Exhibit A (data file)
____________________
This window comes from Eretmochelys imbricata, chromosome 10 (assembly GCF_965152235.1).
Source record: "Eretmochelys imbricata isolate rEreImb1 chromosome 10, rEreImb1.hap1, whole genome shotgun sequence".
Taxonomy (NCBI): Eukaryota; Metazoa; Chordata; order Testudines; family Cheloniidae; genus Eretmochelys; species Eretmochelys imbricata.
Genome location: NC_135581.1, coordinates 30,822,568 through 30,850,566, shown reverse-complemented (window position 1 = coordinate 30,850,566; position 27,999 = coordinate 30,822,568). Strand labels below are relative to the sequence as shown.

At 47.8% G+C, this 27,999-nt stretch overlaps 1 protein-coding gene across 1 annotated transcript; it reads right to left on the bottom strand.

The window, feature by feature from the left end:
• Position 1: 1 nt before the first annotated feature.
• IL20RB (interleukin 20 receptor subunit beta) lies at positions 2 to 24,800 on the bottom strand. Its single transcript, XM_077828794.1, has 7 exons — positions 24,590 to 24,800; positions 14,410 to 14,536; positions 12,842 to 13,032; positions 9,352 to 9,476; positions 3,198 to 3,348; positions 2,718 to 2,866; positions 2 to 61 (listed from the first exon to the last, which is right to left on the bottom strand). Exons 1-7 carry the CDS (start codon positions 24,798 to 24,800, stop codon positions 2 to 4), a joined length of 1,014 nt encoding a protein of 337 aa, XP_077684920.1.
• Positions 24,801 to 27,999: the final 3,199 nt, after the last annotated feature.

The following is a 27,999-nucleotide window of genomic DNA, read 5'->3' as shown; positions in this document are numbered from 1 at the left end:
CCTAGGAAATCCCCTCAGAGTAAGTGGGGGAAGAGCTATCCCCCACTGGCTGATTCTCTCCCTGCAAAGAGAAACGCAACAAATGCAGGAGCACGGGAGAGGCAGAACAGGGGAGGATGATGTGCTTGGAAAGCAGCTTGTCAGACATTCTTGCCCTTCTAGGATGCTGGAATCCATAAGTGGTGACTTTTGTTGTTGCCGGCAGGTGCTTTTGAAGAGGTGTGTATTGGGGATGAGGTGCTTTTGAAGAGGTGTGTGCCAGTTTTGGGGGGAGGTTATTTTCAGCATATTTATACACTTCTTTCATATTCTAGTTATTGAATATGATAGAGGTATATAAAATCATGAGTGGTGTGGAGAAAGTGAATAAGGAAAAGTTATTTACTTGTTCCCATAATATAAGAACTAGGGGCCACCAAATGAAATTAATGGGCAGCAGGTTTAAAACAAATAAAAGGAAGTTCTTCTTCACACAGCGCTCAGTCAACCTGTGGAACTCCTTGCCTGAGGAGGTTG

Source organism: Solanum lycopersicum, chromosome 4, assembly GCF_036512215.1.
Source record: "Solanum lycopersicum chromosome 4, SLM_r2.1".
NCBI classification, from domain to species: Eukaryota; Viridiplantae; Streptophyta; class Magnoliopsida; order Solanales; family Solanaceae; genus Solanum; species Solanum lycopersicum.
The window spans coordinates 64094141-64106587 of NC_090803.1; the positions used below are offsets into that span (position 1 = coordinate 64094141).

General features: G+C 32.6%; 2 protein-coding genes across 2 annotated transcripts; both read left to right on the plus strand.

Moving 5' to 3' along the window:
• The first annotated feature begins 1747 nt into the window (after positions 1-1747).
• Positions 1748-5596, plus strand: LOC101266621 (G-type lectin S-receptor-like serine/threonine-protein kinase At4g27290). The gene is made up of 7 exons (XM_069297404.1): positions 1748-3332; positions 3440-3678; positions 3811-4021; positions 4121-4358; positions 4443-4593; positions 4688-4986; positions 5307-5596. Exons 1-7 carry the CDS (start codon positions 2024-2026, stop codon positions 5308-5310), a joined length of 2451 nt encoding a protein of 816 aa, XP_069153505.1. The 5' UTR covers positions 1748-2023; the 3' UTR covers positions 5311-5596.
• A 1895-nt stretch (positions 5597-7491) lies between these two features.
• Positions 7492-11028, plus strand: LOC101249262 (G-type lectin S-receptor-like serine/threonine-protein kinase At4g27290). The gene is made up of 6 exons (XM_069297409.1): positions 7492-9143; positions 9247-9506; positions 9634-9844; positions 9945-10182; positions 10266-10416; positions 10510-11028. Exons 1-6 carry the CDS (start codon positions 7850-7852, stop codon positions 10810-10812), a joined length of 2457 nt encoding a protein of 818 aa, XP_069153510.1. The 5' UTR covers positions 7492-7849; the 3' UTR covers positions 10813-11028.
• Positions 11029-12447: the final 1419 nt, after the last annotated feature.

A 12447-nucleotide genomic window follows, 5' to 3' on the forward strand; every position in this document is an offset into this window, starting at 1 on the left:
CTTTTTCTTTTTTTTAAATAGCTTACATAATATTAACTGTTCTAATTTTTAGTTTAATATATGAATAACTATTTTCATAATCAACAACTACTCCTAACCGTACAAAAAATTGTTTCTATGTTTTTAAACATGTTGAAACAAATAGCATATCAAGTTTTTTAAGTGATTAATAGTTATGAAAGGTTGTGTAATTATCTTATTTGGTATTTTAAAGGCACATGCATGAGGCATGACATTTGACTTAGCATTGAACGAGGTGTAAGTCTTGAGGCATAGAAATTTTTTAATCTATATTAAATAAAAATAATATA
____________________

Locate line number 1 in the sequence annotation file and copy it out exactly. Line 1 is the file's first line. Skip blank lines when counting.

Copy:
This window comes from Eretmochelys imbricata, chromosome 10 (assembly GCF_965152235.1).